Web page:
I will skip the 'winding a warp' part this time and record how I do that at another date. Here's the warp on the back beam or sectional beam:
I have suspended the lease sticks from the looms upper frame and pulled the warp forward:
Okay, now it's time to thread or 'sley' the reed. I guess there's an interesting story behind that terminology! I like to spread the warp ends and divide them into the groups needed for the reed, in this case 2 ends per dent of my 10 dent reed as this is a 20 epi project. I take my time at this stage, or any time of the warping process. I'd rather do it right the first time and get on with weaving over corrections! I have nice music on or my fav, CBC radio. I'm becoming a fount of knowledge as I work away.
I recommend using a slip knot into each grouping as you sley! It's so darn easy to have someone come along and give the beater a good swing and out they come. That's called a 'do-over' :) Next step is to divide the warp ends into groups. Smaller ones are better and I normally do half inch sections or bouts. Since we are not tying onto the apron bar, we are lacing on, use a small over hand knot to secure the ends of each bout. Comb and tug to make sure that all ends are evenly 'tight' before doing the knot. Lacing on means that we reduce the loom waste of this project and I prefer to use that additional warp (plus some budgeted extra) as a time to 'play' and do some samples. These I share with a group of friends. More on this at another post.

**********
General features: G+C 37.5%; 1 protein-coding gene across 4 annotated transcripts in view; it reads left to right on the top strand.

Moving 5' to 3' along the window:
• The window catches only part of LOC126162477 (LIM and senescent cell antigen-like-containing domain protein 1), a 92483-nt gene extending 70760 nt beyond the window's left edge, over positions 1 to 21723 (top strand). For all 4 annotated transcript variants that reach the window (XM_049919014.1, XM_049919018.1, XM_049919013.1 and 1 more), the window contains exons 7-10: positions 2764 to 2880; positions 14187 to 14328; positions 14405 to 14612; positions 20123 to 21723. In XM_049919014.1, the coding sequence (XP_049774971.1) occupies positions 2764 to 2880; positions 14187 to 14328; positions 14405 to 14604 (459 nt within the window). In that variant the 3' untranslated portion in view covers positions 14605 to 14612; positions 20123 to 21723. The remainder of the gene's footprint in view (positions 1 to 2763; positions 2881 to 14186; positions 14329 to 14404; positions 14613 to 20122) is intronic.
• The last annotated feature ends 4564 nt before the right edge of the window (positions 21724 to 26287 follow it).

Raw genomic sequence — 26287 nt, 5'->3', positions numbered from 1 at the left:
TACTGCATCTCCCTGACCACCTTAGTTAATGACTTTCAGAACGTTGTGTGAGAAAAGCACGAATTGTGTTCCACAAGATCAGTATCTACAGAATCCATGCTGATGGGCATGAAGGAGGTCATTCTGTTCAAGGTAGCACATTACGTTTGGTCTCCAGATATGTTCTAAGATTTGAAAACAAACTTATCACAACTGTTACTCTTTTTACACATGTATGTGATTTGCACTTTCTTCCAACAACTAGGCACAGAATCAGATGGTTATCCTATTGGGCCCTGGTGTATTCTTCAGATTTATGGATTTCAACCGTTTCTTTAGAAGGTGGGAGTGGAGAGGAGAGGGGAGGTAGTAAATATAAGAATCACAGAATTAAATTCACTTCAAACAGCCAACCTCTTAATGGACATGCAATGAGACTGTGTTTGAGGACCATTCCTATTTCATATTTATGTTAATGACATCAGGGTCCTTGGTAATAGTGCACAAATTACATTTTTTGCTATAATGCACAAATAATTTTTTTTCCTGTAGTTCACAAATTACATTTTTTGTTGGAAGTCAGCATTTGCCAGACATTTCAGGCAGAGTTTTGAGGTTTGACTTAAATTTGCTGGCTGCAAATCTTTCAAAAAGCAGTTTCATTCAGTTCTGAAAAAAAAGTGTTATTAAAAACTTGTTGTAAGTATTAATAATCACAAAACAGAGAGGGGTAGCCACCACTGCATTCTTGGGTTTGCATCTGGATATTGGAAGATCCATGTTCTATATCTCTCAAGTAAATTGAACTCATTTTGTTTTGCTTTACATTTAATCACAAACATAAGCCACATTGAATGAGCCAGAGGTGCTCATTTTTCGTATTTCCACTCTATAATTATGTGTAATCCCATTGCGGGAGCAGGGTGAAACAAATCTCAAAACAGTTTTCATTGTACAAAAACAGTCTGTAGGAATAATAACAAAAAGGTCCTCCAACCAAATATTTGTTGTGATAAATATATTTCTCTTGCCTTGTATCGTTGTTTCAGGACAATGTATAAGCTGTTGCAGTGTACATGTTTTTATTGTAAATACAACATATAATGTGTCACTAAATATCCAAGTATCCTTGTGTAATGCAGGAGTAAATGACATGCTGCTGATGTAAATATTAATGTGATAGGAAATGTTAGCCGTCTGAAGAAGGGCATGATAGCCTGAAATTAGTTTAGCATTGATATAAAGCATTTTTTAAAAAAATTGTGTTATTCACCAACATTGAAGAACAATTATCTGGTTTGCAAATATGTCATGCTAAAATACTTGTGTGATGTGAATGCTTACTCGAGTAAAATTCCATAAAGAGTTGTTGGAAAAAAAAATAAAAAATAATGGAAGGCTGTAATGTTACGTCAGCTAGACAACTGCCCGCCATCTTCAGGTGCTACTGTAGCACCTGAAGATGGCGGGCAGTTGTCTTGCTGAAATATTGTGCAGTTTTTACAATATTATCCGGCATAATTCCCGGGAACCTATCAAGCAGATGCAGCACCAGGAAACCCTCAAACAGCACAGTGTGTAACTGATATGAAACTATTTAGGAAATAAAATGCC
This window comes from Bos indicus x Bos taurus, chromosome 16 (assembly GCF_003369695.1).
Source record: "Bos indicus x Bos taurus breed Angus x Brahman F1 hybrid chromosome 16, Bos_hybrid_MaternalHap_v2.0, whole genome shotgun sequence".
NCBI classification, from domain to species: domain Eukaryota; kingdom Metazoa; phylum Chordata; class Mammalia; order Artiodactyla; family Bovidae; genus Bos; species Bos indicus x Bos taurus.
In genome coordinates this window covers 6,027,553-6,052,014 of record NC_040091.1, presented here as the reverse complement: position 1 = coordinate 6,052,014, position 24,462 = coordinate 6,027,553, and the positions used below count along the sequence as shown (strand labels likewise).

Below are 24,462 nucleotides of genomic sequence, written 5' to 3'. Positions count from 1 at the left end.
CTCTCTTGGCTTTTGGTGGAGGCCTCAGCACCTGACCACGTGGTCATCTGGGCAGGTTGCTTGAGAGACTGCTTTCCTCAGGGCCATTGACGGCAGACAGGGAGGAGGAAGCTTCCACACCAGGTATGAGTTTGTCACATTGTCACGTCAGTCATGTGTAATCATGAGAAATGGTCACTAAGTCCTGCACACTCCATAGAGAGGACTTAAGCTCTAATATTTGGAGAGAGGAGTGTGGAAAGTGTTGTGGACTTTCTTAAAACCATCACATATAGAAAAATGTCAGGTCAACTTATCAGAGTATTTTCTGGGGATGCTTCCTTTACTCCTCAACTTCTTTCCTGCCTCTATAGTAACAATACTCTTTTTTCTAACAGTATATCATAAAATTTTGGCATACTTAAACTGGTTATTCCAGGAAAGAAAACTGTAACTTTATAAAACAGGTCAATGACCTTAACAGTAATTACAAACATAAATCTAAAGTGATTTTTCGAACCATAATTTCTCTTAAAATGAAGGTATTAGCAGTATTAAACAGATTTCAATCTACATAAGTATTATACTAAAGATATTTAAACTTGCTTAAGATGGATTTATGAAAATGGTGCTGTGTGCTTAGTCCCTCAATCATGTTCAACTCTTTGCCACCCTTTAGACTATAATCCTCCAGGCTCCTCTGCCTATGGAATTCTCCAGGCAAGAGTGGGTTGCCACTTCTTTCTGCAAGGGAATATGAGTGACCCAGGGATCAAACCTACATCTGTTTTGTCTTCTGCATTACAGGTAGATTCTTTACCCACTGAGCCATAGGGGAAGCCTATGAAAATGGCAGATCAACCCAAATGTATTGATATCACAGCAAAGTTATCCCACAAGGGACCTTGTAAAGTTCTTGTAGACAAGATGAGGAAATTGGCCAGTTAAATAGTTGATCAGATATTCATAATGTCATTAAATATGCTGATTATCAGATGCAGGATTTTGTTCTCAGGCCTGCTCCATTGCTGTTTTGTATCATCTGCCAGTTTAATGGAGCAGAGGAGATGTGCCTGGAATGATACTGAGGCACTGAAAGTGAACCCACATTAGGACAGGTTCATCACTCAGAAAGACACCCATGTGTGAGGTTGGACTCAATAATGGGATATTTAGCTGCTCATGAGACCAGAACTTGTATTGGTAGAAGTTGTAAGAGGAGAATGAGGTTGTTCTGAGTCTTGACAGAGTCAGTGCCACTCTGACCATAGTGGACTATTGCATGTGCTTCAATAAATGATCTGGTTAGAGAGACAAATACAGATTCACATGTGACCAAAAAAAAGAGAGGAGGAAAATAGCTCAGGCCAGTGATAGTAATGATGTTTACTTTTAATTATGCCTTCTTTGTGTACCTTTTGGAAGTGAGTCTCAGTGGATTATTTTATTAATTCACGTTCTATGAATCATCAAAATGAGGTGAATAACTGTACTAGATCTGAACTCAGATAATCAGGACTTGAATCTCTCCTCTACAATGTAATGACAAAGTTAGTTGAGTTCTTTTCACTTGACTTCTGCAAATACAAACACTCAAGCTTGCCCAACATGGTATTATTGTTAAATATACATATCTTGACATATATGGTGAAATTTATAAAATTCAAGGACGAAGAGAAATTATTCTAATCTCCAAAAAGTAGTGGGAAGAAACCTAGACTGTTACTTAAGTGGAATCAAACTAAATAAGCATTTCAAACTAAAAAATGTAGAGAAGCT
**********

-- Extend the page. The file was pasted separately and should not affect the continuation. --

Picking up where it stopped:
Once the lacing is done, I apply a bit of tension and then start pulling on the lacing to pull out any slack and gently work my way to the left. I have the end taped down on the beam and re-secure as I keep working out the tension until even. Be sure to have the edge threads evenly tensioned as well. They can be a tad slack but you can always tighten by moving the laces. It sounds silly but I like to close my eyes and run my hand over the warp bouts and 'feel' for the soft spots. Eventually you get an experienced hand and find them. Once you are sure that everything is even and good, secure the end and I use some tape for good measure! (love that tape!)
Tie up time....or in this case, to the back of the loom we go. Time to show you how that fancy smancy tie up system works.
The first of these three pictures shows the cords in the peg board all slack and the treadles are on the floor. I choose the centre 8 treadles and pull the cords as per the tie up draft. The second picture shows where I tied up the o's to the upper lamms, and the x's to the lower. Only one tie is needed per row, leave the other one slack. Last picture shows the tie up in place and we're ready to pull the locking pin and start to weave. But that's for next time.... sorry to be a tease!
(I had all my lights on and used a flash, but sorry if some of these shots are a bit dark....)